Cannabis Business Owners Have a Way to Reduce Tax Liability

Cannabis Business Owners Tax Liability

For state-licensed marijuana operators, the three things primary concerns when it comes to owning a business are compliance, banking, and taxes.

That third element seems to give state-licensed cannabis businesses across the nation the biggest headache, and § 280E of the Internal Revenue Code has long been the source of the majority of that pain.

Why? Because it doesn’t allow marijuana retailers to count business expenses like rent, utility bills, and employee wages as tax deductible.

But thanks to an IRS-sanctioned alternative accounting method, marijuana businesses have a remedy for when it’s time to work on their tax returns.

How § 280E Puts Marijuana Businesses in a Restrictive Class ...

Normally, a “regular” company is able to make various tax deductions for money spent on “ordinary, necessary and reasonable” business expenses, including rent, utility bills, and employee wages. These deductions allow a business to legally lower profits and pay less in taxes, thus allowing a business to pay taxes on net income instead of gross income.

But § 280E, enacted in 1982 as a means to prevent illegal traffickers from claiming tax deductions on their ill-gotten gains, states that “no deduction or credit shall be allowed in running a business that consists of trafficking a controlled substance.”

This also applies to state-legal cannabis businesses because marijuana is a Schedule I substance under the Controlled Substance Act. And these ventures can’t advantage of the same tax credits or deductions for ordinary business expenses that regular businesses can.

... And How § 471 Offers a Different Way When it Comes to Taxes

Fortunately, cannabis businesses now have a solution. In its recently updated its marijuana industry FAQ page, the IRS notes that state-legal cannabis businesses can reduce their gross receipts by using an alternative accounting method under § 471 of the Internal Revenue Code.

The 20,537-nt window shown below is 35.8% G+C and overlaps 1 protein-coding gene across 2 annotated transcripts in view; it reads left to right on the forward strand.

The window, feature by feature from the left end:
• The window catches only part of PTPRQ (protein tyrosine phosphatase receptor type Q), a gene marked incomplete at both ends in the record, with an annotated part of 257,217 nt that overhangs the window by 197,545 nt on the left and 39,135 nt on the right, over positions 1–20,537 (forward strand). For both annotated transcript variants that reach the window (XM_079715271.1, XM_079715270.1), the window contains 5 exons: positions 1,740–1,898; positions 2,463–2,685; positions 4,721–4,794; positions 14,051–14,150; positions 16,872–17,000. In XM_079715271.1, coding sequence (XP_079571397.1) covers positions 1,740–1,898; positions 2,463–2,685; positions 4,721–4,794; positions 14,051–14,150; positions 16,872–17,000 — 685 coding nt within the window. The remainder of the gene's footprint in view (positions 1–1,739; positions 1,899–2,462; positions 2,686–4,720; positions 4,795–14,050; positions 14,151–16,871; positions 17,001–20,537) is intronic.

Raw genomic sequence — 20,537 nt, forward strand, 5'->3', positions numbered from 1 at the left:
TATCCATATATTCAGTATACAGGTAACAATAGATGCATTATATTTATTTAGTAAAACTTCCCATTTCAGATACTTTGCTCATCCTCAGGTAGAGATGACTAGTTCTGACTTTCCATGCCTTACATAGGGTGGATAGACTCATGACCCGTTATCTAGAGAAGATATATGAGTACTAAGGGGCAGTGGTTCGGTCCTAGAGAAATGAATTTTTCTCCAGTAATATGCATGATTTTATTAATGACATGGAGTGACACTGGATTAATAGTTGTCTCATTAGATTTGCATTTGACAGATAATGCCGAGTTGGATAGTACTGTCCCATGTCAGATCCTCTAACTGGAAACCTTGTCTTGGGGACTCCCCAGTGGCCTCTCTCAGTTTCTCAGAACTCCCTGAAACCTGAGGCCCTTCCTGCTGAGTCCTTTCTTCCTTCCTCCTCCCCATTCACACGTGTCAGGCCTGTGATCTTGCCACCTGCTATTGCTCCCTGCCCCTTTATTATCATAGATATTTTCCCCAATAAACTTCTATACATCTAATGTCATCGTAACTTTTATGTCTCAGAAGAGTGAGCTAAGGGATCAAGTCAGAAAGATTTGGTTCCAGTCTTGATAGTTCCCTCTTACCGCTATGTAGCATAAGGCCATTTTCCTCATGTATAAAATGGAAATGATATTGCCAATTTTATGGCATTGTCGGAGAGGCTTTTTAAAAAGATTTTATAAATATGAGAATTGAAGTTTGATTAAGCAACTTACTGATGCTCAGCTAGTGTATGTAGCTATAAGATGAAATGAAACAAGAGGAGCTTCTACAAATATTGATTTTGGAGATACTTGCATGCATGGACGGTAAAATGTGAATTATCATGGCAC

The FAQ provides that § 280E does not prevent participants in the marijuana industry from reducing their gross income by subtracting the cost of goods sold (COGS) calculated pursuant to § 471 from their gross receipts.

Generally, § 471 of the Code allows qualifying small businesses with less than $25 million in annual gross receipts to use an alternative accounting method where the gross receipts of the business are reduced by the cost of inventory and other expenditures, ultimately reducing the tax liability of a small business by a substantial amount.

The FAQ provides further guidance for those in the marijuana industry looking to comply with federal income tax reporting requirements. These conditions include state-legal cannabis businesses tax filing obligations; potential penalties and adjustments; and payment plans for those businesses who cannot fully pay their tax obligation.

For the state-licensed cannabis industry, the implications of § 471 are significant. Rather than go through the detailed process of tracking inventoriable costs and losing the rest to the void of § 280E, companies can potentially adopt an accounting policy that treats all costs as COGS and receive a deduction for these expenditures on their tax returns.

Cannabis Ventures Still Navigating Rough Regulatory, Financial Roads

As mentioned earlier, cannabis businesses must still contend with banking and compliance issues.

Most licensed marijuana operations are all-cash businesses because the majority of banking institutions are not willing to support a federally illegal industry. A small number of state-chartered banks and credit unions have stepped in and offered financial services to compliant state-licensed operations, but establishing these relationships continues to be a significant challenge for many.

After licensure, it is even more crucial that marijuana ventures stay up to date on proposed rule changes; anticipate how these changes may affect and impact business; and adapt company practices accordingly. Doing so will help these businesses maintain a clean track record of regulatory compliance and stave off fines, sanctions, and the possibility of loss of license.

With the benefits of § 471 clarified, however, cannabis businesses have one less thing to worry about when it comes to taxes.

Please note, this treatise is designed to provide general information on marijuana operations. It is not intended to serve as legal, tax, or other financial advice. Because each individual’s legal, tax, and financial situation is different, specific advice should be tailored to the particular circumstances, from an attorney, CPA, and/or other advisor.

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